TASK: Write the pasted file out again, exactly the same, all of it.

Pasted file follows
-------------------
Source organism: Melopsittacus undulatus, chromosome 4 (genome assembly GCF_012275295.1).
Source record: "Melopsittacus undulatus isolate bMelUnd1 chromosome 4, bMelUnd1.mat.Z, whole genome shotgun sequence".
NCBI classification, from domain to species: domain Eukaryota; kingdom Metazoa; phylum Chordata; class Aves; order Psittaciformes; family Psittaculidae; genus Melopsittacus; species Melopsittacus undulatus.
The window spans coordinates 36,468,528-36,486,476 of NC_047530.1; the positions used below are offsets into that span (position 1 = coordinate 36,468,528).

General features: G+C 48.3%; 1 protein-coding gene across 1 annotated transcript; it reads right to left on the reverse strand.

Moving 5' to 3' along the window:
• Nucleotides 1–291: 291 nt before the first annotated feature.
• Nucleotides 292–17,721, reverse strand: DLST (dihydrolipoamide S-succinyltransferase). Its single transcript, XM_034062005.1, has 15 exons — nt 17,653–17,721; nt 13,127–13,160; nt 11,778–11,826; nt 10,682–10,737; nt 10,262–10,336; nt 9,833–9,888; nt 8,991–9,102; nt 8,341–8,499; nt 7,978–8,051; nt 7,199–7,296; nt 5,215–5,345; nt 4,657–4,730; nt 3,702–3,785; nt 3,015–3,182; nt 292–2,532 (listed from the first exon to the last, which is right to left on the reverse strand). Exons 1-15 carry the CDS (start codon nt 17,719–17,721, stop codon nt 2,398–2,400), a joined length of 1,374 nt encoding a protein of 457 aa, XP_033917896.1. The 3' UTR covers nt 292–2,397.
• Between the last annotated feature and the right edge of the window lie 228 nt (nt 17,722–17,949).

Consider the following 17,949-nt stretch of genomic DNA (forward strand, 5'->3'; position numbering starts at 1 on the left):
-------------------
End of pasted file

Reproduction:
Source organism: Melopsittacus undulatus, chromosome 4 (genome assembly GCF_012275295.1).
Source record: "Melopsittacus undulatus isolate bMelUnd1 chromosome 4, bMelUnd1.mat.Z, whole genome shotgun sequence".
NCBI classification, from domain to species: domain Eukaryota; kingdom Metazoa; phylum Chordata; class Aves; order Psittaciformes; family Psittaculidae; genus Melopsittacus; species Melopsittacus undulatus.
The window spans coordinates 36,468,528-36,486,476 of NC_047530.1; the positions used below are offsets into that span (position 1 = coordinate 36,468,528).

General features: G+C 48.3%; 1 protein-coding gene across 1 annotated transcript; it reads right to left on the reverse strand.

Moving 5' to 3' along the window:
• Nucleotides 1–291: 291 nt before the first annotated feature.
• Nucleotides 292–17,721, reverse strand: DLST (dihydrolipoamide S-succinyltransferase). Its single transcript, XM_034062005.1, has 15 exons — nt 17,653–17,721; nt 13,127–13,160; nt 11,778–11,826; nt 10,682–10,737; nt 10,262–10,336; nt 9,833–9,888; nt 8,991–9,102; nt 8,341–8,499; nt 7,978–8,051; nt 7,199–7,296; nt 5,215–5,345; nt 4,657–4,730; nt 3,702–3,785; nt 3,015–3,182; nt 292–2,532 (listed from the first exon to the last, which is right to left on the reverse strand). Exons 1-15 carry the CDS (start codon nt 17,719–17,721, stop codon nt 2,398–2,400), a joined length of 1,374 nt encoding a protein of 457 aa, XP_033917896.1. The 3' UTR covers nt 292–2,397.
• Between the last annotated feature and the right edge of the window lie 228 nt (nt 17,722–17,949).

Consider the following 17,949-nt stretch of genomic DNA (forward strand, 5'->3'; position numbering starts at 1 on the left):